Epilepsy Talk

Can You Believe It? | January 20, 2020

Just when you thought the modern world was becoming enlightened, there are still a whole lot of myths and fears about epilepsy — fueled by ignorance and misinformation.

These fears might sound ridiculous to you…but they’re real for those who don’t know better.

Myth: Epilepsy is contagious.

Fact: Epilepsy cannot be caught from contact with a person with epilepsy.

Myth: People with epilepsy cannot be employed.

Fact: Many people with epilepsy are successful in all types of professions. Political leaders, philosophers, writers, celebrities, athletes and many others who have achieved greatness in the arts and sciences, suffer from epilepsy.

Myth: People with epilepsy are physically limited in what they can do.

Fact: In most cases epilepsy is not a barrier to physical achievement. In some circumstances, when seizures are not being well controlled, persons with epilepsy may be advised to refrain from certain activities such as driving an automobile, working at heights or working with certain machinery.

Myth: Only kids get epilepsy.

Fact: Although epilepsy is more common in children and teens under age 15, epilepsy happens quite often to older adults, especially those with a history of stroke, heart disease, or Alzheimer’s disease. Currently, more than 570,000 adults age 65 and above in the U.S. have the condition.

Myth: Epilepsy is rare and there aren’t many people who have it.

Fact: Epilepsy in America is as common as breast cancer. There are more than twice as many people with epilepsy in the US as the number of people with cerebral palsy, muscular dystrophy, multiple sclerosis, and cystic fibrosis combined. Epilepsy can occur as a single condition, or may accompany other conditions affecting the brain, such as cerebral palsy, mental retardation, autism, Alzheimer’s, and traumatic brain injury.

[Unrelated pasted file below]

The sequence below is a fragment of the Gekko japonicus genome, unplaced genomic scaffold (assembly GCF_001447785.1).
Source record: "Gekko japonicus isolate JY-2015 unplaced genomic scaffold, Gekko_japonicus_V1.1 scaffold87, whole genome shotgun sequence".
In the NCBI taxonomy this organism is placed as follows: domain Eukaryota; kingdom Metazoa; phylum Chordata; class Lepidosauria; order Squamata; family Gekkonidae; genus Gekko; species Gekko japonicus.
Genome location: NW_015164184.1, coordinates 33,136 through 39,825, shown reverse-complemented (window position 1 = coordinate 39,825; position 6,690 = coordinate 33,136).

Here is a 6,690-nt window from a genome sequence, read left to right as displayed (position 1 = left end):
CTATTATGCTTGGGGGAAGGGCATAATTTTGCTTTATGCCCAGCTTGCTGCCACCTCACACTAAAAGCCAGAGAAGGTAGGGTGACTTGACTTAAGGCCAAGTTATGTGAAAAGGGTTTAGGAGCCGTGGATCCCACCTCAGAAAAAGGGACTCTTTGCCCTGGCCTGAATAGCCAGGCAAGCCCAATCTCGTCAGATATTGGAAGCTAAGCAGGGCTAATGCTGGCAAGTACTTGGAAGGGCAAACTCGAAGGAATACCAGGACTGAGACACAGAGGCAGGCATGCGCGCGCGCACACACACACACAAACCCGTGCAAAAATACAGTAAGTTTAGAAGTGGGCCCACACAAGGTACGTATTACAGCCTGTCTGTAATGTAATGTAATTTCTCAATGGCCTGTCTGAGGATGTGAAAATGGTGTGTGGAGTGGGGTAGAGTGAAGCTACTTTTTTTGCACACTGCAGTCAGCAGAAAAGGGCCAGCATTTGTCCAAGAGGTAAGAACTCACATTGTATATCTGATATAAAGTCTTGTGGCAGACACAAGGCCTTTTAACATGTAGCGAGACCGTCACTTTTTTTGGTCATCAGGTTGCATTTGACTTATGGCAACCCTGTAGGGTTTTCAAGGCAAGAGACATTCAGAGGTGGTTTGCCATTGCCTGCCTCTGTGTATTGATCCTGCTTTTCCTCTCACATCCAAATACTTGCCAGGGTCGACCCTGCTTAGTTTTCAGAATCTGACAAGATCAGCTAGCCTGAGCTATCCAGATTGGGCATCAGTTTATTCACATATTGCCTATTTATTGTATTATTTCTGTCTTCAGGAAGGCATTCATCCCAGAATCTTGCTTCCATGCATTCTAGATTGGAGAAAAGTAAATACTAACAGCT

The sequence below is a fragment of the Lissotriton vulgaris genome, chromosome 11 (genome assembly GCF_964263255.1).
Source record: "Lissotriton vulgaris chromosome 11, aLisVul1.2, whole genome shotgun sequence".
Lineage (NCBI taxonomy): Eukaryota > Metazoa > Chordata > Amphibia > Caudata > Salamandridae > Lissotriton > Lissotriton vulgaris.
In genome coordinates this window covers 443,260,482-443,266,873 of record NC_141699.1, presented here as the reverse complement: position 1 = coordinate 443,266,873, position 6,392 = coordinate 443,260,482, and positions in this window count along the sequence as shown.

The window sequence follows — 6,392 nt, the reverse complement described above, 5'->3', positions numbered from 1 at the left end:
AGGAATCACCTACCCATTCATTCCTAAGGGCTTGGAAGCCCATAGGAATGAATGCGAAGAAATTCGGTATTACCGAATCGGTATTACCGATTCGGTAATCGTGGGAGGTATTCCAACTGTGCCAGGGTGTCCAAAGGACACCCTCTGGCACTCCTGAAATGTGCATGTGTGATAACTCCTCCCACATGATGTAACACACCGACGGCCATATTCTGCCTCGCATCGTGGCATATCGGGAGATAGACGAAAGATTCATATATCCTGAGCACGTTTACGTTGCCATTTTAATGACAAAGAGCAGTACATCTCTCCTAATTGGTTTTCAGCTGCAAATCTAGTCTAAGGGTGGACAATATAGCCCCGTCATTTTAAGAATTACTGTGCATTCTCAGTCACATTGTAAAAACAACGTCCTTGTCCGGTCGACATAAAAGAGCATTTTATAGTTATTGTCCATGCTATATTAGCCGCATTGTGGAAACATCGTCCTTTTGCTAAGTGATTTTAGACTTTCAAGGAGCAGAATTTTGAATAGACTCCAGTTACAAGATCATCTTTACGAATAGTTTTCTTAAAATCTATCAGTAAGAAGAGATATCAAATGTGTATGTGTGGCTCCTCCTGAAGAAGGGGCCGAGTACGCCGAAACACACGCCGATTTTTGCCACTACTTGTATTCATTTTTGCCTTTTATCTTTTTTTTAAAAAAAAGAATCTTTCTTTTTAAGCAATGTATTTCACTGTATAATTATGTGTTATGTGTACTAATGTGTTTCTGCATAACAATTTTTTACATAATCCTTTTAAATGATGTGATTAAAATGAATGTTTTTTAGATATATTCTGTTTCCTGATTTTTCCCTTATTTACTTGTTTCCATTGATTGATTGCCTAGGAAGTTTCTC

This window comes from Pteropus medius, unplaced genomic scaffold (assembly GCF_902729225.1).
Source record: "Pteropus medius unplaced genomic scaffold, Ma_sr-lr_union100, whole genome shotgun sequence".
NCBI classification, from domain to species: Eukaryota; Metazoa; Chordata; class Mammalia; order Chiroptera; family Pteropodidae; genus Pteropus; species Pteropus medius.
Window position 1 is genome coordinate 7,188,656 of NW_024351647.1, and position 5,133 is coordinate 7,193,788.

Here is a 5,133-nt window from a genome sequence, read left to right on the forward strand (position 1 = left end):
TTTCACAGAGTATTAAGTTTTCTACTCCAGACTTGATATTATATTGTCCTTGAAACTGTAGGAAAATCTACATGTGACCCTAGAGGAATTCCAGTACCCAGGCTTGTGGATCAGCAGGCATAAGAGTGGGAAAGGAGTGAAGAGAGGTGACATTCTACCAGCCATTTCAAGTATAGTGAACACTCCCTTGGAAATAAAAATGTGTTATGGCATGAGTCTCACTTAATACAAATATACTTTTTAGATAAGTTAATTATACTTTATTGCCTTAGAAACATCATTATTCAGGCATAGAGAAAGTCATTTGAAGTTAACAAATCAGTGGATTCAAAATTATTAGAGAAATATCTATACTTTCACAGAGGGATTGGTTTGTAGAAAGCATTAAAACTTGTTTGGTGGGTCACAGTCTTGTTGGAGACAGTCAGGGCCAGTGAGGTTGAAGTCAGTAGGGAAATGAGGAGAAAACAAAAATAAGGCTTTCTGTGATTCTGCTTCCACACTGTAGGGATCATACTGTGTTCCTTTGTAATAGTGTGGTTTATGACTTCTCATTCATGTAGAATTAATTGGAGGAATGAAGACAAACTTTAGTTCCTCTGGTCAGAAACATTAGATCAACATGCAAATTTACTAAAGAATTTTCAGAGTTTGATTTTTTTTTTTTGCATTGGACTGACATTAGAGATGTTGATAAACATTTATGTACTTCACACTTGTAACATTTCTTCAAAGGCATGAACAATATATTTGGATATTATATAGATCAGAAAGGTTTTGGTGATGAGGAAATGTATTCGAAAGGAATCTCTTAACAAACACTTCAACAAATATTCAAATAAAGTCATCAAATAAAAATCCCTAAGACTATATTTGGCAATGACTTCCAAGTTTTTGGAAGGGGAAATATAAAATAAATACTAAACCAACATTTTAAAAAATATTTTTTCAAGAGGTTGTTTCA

Myth: Epilepsy is no longer a problem since there are medications to treat it.

Fact: More than 3.4 million Americans of all ages are living with epilepsy. Almost 500 new cases of epilepsy are diagnosed every day in the United States. Unfortunately, treatment does not prevent seizures for everyone. Researchers continue to look for new ways to combat this disorder.

Myth: You can’t die from epilepsy.

Fact: Epilepsy can become a life-threatening medical condition when seizures cannot be stopped. This year an 50,000 will die of seizures and related causes. Patients with epilepsy have a mortality rate two to three times more than that of the general population, and their risk of sudden death is 24 times greater.








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  1. Thank you for making us better informed ..♥️


    Comment by maryleeparker — January 20, 2020 @ 11:47 AM

  2. Life can be very challenging if one has epilepsy. Mine started after a brain tumor removal, at age 38. One thing is sure at least for me and that is i have far fewer seizures now that i’m retired and don’t have to work. Work can bring a lot of mental stress which can activate seizures, unless you have some type of home job. Dating if u are a man can be extremely complicated since a lot of people still believe it’s contagious or confuse it with leprosy. 🙂


    Comment by Zolt — January 20, 2020 @ 12:20 PM

  3. I know your working life was very productive, if stressful, Zolt.

    And yes, I agree, dating is definitely a challenge.

    Epilepsy and Romance — Getting Personal


    Liked by 1 person

    Comment by Phylis Feiner Johnson — January 20, 2020 @ 12:30 PM

  4. Thanks Phylis for putting the delicate issues associated with epilepsy out there for us who go through something similar to think, “Oh, thank God, it’s not just me” who has experienced this kind of treatment. So Phylis and Zolt, the whole issue of Can You Believe it? is still so prevalent in so many diverse and UNBELIEVABLE ways. My most recent example is that a colleague of mine called me to talk of an employment opportunity. I will give him utmost credit for that; however, part of that conversation still involved whether or not I had my “problem” under control. Oh, how I had to edit my response to him right there on the spot. I replied, “Yes, for now, my seizures are under control.” That was as honest as I could be – “for NOW my seizures are under control.” Perhaps others undergoing somewhat similar circumstances can know that they are not alone in this.